Ie Uru Onna no Gyakushu is the second season of Ie Uru Onna. For those who are interested, I did a review on the first season here.
In season two, Sangenya Machi returns to Tokyo and is married to her superior, Yashiro Dai. However, she is faced with a rival real estate agent, Rusudo Kenji, an intelligent, strange and quirky man who does business slightly differently than Machi.
I find this one more interesting than the first season in that it’s slightly more character focused rather than business focused. In the first season, its focus was on Machi and what kind of character she was on the job. You rarely got to see what she’s like in her personal life, if not at all.
However, in the second season, as she is now married to Yashiro Dai, you get a glimpse of how she’s like outside her professional life. She tries her best to be a good wife while focusing on achieving results.
While I wasn’t too fond of her character in the first season, she really grew on me in a mere two episodes. Her husband, however, I ain’t liking as much. He doesn’t do much… at all. He complains about Machi not being attentive to him and rarely does anything at work… at least so far. By the end of episode two, I was thinking that she should just divorce him. (She too good for him.)
The new character, Rusudo Kenji, is played by Matsuda Shota (Hana Yori Dango, anyone? :D) Kenji is charming, though a bit strange. By strange, I mean that he needs someone to tell him whether to ‘push’ or ‘pull’ to open the door. You’ll know what I mean if you watch the drama.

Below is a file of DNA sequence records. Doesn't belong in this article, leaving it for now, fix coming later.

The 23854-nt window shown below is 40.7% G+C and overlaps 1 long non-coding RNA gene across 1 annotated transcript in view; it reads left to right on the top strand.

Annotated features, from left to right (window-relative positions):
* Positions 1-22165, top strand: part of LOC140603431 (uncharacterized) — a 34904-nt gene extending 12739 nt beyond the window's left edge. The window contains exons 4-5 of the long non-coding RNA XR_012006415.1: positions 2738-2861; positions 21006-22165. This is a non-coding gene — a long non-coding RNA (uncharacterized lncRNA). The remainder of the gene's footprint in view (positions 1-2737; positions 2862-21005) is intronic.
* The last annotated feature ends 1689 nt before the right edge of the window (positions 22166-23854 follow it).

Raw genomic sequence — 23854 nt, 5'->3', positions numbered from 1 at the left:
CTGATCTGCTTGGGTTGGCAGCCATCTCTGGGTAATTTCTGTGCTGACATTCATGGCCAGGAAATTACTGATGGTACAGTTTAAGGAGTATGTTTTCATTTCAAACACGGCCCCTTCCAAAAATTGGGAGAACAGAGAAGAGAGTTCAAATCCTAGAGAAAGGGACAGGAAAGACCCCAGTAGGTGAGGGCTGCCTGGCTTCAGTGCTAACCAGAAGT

He’s quiet and also an expert at his job. However, Kenji relies on people’s feelings for his job. As in, the way he sells houses is to play to people’s emotions. For example, in episode one, he sells a house to a Japanese YouTuber by drawing out a sense of nostalgia that it was similar to the house he was raised in by his grandmother and how it’s a peaceful, quiet place away from public demands.
A direct contrast to his method is Machi’s way of selling the house to the Japanese YouTuber. Initially, this was Machi’s first loss. Ever. Yet, she goes as far as to break down the wall of a small, shack-like house and manages to sell it to the Japanese YouTuber for 100 million by explaining how this house accommodates to him as he is a person who thrives on attention and criticism.
In a nutshell, I think this drama aims to compare and contrast between two different ways of doing business with similar levels of intelligence. I recommend this to anyone who’s looking for a drama to watch. Also, you don’t have to watch the first season to understand what’s happening.
While those are all valid reasons… you just have to watch it for the LGBT that wasn’t present in the first season. It’s cute, funny, and adds a bit of spice to the entire thing.